Krabbe disease, also known as globoid cell leukodystrophy (GLD), is a neurological disorder caused by an autosomal recessive mutation in the galactocerebrosidase (GALC) enzyme. Currently, the only available treatment for those affected with this disease is bone marrow transplantation, which can be complicated by graft versus host disease (GVHD) if an immune response is mounted by the donor cells. Bone marrow transplantation is also only effective if a clinical diagnosis is made in the first few months of life. This disease is a result of a deficiency of the functional GALC enzyme and the consequent death of myelin-producing oligodendrocytes as a result of psychosine accumulation, a substrate of GALC. The hypothesis of this proposal is that the intra-cranial transplantation of GALC-transduced mesenchymal stem cells (MSCs) can prevent the onset of and improve the pathology associated with GLD in the twitcher mouse model. If the transplanted GALC-transduced MSCs engraft into the host brain and distribute throughout the brain and spinal cord, they may increase the amount of functional GALC in the CNS to supra-normal levels. In addition, MSCs secrete a variety of cytokines and growth factors that have both paracrine and autocrine activities which may suppress the local inflammation, the immune system, inhibit fibrosis and apoptosis, stimulate angiogenesis, and promote mitosis and differentiation of the host stem cells. The MSCs used in this study will be derived from the adipose tissue of C57BI/6 GFP+ transgenice mice (GFPTgASCs) in order to simulate a clinical allogeneic transplantation scenario.
In Specific Aim 1, the ability of lentiviral vectors pseudotyped with various envelope glycoproteins to transduce GFPTgASCs with functional GALC enzyme will be evaluated. Next, the ability of GALC-transduced GFPTgASCs to rescue twitcher mouse oligodendrocytes from the toxic effects of psychosine by cross-corrective and/or paracrine mechanisms will be assessed in Specific Aim 2. Finally, the therapeutic potential of intracerebroventricular transplantation of GALC-transduced GFPTgASCs in the twitcher mouse model of GLD will be evaluated. In a clinical transplantation scenario, MSCs could be isolated from the fat tissue of a healthy donor. These MSCs could then be manipulated into over-expressing the functional GALC enzyme that is missing in the cells of a patient with GLD using a viral vector. Finally, these cells could be transplanted into the brain of a patient with GLD in an effort to reduce and/or reverse the effects of GLD in the central nervous system. The approach outlined in this study using a mouse model may be applicable to humans suffering from GLD, and would circumvent the problem of GVHD present in current therapies employed to treat this disease.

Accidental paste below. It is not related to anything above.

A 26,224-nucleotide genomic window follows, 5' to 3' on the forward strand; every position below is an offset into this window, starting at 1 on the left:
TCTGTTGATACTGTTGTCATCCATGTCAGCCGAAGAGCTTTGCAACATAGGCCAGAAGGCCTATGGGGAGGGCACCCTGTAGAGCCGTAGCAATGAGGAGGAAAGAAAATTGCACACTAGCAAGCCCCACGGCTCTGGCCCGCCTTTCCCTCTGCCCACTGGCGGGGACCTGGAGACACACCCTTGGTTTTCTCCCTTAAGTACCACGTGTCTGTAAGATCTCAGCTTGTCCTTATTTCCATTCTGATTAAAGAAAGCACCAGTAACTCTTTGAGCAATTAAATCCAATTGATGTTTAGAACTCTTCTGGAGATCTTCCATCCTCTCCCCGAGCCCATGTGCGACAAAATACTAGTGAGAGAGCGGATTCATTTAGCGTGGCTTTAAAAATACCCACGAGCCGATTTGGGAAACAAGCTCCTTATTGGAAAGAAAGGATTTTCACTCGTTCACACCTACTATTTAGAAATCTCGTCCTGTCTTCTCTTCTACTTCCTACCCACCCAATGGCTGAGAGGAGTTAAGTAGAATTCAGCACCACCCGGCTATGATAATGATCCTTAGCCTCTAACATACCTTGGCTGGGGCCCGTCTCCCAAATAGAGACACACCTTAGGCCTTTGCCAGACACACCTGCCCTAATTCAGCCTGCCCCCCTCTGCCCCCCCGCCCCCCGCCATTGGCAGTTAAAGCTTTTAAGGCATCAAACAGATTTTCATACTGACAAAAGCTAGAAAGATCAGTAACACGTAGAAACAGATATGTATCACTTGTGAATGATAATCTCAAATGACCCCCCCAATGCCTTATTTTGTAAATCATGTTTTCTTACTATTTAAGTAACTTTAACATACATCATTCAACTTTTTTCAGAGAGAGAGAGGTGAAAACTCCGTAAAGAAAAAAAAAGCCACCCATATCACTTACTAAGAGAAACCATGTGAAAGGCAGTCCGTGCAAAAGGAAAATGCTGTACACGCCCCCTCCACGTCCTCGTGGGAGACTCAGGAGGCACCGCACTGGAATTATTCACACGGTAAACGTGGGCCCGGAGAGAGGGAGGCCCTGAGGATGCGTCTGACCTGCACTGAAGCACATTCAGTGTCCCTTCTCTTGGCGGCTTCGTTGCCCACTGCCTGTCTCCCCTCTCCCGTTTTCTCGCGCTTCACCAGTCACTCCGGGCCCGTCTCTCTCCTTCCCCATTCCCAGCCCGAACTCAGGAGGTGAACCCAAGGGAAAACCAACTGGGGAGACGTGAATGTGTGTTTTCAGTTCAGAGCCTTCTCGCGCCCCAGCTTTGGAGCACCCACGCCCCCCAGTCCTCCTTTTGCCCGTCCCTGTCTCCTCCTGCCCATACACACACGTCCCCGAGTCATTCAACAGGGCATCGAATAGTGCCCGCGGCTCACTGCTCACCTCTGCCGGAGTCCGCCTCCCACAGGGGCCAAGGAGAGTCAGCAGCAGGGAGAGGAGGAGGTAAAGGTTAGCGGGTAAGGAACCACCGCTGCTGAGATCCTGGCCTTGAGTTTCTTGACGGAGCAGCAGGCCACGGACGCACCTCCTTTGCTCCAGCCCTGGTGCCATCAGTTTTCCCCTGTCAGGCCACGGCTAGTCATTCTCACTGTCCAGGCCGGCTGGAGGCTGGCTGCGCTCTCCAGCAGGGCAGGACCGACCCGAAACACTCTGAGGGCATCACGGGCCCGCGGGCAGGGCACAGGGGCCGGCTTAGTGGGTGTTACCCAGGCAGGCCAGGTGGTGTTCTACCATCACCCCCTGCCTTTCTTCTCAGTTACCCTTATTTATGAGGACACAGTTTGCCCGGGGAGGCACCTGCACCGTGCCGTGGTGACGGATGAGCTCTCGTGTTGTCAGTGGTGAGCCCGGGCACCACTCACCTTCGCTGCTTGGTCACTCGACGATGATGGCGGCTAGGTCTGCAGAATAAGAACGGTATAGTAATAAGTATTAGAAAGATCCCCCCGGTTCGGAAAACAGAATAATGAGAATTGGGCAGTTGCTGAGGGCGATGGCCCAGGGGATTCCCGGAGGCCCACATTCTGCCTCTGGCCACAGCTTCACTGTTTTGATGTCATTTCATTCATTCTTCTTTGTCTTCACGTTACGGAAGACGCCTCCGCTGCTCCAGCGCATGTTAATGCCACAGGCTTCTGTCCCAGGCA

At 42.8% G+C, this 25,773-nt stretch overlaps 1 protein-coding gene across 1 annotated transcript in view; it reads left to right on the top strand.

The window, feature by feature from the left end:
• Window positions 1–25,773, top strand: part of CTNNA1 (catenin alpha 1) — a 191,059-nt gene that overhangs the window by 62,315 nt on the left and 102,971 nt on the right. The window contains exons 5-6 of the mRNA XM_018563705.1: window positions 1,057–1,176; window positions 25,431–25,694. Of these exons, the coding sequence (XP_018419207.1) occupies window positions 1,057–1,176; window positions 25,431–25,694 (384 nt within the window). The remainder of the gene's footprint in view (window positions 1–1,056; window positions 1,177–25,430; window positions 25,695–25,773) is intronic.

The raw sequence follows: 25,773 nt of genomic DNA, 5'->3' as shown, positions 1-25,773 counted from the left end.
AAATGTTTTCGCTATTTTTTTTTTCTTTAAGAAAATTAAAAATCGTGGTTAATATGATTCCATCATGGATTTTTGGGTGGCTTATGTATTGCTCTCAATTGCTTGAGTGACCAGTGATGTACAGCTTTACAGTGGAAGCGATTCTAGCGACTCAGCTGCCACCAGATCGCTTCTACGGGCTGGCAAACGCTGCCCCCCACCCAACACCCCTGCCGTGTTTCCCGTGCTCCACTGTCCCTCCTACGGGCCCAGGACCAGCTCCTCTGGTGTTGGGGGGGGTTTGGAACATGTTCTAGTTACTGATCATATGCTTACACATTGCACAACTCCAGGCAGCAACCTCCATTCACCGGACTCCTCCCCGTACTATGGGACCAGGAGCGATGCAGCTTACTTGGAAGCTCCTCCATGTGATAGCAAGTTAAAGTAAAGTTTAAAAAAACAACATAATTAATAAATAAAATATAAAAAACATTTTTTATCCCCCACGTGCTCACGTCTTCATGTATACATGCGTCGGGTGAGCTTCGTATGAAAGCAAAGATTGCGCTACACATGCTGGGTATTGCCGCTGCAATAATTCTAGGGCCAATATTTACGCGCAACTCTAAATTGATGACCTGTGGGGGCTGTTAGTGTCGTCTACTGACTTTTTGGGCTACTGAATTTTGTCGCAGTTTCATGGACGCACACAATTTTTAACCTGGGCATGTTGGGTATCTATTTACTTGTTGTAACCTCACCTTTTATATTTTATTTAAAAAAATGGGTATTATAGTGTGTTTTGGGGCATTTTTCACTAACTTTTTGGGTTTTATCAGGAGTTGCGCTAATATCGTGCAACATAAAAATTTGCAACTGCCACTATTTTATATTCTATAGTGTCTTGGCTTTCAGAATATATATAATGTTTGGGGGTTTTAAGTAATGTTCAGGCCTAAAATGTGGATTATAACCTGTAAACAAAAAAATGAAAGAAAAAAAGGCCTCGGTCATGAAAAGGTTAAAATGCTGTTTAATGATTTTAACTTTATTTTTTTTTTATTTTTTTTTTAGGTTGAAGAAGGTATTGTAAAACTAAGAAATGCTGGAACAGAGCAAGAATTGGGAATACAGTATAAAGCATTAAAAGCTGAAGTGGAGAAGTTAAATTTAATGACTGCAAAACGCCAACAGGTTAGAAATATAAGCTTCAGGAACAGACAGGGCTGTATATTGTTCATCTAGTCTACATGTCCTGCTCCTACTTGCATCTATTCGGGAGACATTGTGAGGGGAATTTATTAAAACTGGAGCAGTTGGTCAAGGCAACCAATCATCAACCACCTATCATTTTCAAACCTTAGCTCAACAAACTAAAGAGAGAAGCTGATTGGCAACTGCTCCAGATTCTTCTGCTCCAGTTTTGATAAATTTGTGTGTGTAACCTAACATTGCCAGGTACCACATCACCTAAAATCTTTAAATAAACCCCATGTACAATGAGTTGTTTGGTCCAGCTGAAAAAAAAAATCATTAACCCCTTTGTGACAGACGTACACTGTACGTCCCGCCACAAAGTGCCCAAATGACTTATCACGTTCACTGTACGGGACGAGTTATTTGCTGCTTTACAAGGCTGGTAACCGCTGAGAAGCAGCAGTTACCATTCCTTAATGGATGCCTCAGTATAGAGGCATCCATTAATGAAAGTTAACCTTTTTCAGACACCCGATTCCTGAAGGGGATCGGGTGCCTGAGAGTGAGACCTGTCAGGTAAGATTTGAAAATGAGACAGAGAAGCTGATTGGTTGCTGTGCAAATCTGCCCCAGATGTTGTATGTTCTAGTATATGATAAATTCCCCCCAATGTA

National Institute of Health (NIH)
National Institute of Neurological Disorders and Stroke (NINDS)
Predoctoral Individual National Research Service Award (F31)
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Special Emphasis Panel (ZRG1-F03A-F (20))
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Tagle, Danilo A
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Tulane University
Schools of Medicine
New Orleans
United States
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Ripoll, Cynthia B; Flaat, Mette; Klopf-Eiermann, Jessica et al. (2011) Mesenchymal lineage stem cells have pronounced anti-inflammatory effects in the twitcher mouse model of Krabbe's disease. Stem Cells 29:67-77
Bunnell, Bruce A; Betancourt, Aline M; Sullivan, Deborah E (2010) New concepts on the immune modulation mediated by mesenchymal stem cells. Stem Cell Res Ther 1:34